Departmental Seminar: Attempting to unravel surprisingly complex behaviour
The growth of comparative cognition has led to the discovery of surprisingly complex behaviour in taxa as different as social insects (e.g. bumblebees), birds (e.g. corvids and parrots), and non-human primates. Accounts based on mental representations, consciousness, or insight are always tempting, but are frequently empirical dead-ends. An alternative research program is to follow experimentally accessible paths combining prior predispositions, reinforcement and concept learning, procedural and episodic memory, and other psychological constructs with the rapidly growing field of synthetic intelligence. I will present findings on complex problem-solving by crows and parrots and our attempts to understand and emulate their performance using virtual and physical synthetic systems.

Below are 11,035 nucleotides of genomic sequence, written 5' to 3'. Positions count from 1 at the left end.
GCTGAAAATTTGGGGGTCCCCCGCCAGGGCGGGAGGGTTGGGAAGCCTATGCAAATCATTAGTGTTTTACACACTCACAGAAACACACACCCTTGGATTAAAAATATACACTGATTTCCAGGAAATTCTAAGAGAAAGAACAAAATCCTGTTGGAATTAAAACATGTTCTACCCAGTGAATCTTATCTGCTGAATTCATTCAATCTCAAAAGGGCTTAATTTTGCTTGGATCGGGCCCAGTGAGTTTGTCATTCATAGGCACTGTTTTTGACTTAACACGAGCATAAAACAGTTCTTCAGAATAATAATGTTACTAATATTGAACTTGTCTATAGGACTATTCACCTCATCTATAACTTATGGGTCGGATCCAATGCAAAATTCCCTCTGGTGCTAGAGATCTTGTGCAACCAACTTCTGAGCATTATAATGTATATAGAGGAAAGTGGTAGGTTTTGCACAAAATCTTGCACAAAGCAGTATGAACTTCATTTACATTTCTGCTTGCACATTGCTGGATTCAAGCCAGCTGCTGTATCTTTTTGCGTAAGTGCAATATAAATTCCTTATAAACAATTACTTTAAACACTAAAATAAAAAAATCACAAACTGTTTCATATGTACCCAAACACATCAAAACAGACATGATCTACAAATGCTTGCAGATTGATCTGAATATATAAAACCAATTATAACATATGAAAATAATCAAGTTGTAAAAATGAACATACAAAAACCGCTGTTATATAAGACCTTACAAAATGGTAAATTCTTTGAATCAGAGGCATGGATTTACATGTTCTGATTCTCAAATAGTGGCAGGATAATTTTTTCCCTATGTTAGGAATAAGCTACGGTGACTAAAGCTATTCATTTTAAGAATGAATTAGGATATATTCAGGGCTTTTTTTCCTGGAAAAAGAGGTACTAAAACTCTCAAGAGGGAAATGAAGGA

Date: 17 October 2019, 12:00 (Thursday, 1st week, Michaelmas 2019)
Venue: New Radcliffe House, Walton Street OX2 6NW
Venue Details: Seminar Room
Speaker: Prof Alex Kacelnik (Univerisity of Oxford)
Organising department: Department of Experimental Psychology
Organiser: Professor Matthew Rushworth (University of Oxford)
Organiser contact email address:
Host: Professor Matthew Rushworth (University of Oxford)
Part of: Departmental Seminar Series (Experimental Psychology)
Booking required?: Not required
Audience: Members of the University only
Editor: George Goss